21st: Flock of 33 Common Terns far out off Treshnish Point and later presumably the same flock between Port Haunn and the Treshnish isles, 1 Great Skua, 4 Arctic Skuas (getting verification) and 1 unid. skua (not Great) and at least 5 Great Northern Divers off Treshnish west coast.
This at Port Haunn looks good for Scandinavian Rock Pipit.
I will ask if it is good enough to submit to the Argyll Rarity Committee. It has the grey head, white supercilium and hint of a buff flush to the underparts. Last years a bird from the same spot (and another at Langamull) are still awaiting the ARC decision but they had much more clear diagnostic features.
Herring Gull with damaged wing.
Otter at Lòn Reudle.
Sitting at home I found a Magpie moth caterpillar crawling on me.
I am feeding it up and will get a photo later. This is a photo from 4 May 2007 the only other time I have seen as a larva.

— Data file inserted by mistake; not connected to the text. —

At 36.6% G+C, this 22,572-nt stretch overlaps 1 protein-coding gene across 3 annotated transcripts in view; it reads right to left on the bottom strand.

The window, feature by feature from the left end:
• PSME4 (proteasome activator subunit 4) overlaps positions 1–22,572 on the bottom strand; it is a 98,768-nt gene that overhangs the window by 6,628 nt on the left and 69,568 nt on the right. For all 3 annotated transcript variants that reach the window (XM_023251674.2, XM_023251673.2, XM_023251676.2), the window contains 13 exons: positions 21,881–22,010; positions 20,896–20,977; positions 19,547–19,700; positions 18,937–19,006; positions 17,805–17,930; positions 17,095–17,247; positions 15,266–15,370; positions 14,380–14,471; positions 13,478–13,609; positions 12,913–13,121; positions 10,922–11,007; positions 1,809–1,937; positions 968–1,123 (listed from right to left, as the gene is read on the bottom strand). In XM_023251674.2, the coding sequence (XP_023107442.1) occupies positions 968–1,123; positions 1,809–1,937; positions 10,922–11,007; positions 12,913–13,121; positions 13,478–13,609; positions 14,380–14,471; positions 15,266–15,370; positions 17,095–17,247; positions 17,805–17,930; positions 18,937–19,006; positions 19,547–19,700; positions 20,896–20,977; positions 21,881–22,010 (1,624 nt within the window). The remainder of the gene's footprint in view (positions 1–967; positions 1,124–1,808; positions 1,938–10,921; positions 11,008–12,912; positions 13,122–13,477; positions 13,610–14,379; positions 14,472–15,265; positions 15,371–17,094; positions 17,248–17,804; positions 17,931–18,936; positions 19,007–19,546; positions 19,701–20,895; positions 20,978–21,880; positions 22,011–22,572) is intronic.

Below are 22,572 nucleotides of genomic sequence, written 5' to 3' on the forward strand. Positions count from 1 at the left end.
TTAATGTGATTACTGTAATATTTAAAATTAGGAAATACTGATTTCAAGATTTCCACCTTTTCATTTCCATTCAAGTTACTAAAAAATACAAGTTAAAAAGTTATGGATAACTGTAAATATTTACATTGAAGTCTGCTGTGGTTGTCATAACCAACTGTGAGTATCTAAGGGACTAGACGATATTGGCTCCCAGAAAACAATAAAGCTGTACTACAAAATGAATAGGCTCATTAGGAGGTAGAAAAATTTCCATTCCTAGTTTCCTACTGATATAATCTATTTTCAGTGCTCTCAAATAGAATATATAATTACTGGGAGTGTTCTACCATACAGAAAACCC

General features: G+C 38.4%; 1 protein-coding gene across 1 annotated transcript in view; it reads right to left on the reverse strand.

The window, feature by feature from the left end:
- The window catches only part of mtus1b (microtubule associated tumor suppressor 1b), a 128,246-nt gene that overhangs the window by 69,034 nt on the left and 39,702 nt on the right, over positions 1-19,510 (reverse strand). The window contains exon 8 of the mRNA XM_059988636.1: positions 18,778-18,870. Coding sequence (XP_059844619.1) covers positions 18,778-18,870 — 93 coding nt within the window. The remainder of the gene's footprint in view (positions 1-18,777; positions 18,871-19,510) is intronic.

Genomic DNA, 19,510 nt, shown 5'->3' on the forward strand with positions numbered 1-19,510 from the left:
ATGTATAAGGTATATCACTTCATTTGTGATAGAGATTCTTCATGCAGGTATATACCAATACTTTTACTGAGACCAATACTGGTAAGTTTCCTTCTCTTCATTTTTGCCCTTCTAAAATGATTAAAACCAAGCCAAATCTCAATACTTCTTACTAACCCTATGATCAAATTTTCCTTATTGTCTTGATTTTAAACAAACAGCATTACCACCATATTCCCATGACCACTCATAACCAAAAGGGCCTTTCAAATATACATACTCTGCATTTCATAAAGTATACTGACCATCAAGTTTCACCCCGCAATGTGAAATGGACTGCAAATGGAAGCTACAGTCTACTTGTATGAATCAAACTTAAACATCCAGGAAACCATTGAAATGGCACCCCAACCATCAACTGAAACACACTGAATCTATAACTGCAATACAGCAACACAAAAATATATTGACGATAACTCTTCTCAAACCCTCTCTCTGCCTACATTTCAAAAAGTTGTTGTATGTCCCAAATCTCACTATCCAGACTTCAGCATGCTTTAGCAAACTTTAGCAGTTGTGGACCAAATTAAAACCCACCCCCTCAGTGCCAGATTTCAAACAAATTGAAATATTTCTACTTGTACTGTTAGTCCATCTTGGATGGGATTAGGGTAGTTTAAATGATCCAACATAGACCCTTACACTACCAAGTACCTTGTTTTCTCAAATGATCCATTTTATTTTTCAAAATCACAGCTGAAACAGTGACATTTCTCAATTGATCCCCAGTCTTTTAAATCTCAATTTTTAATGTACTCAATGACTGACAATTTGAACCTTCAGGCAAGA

Found the first flowering Spring Squill of the year.
I may have missed it last week as it was in a spot I may not have checked but it has probably only been flowering a few days because there were many flowers still in bud
and it was only flowering at this one spot. There were about 100 flowers.
Last year it must have only been in flower for about 2 weeks because of the very dry spell.
20th: Over 2,000 Manx Sheawaters flying north and 1 Peregine at Caliach Point. There were also 2 or 3 distant skuas, too far off to identify but not Great Skuas. I also caught a glimpse of a possible Sabine’s Gull but it flew behind the islet there and I lost it, so can’t be sure.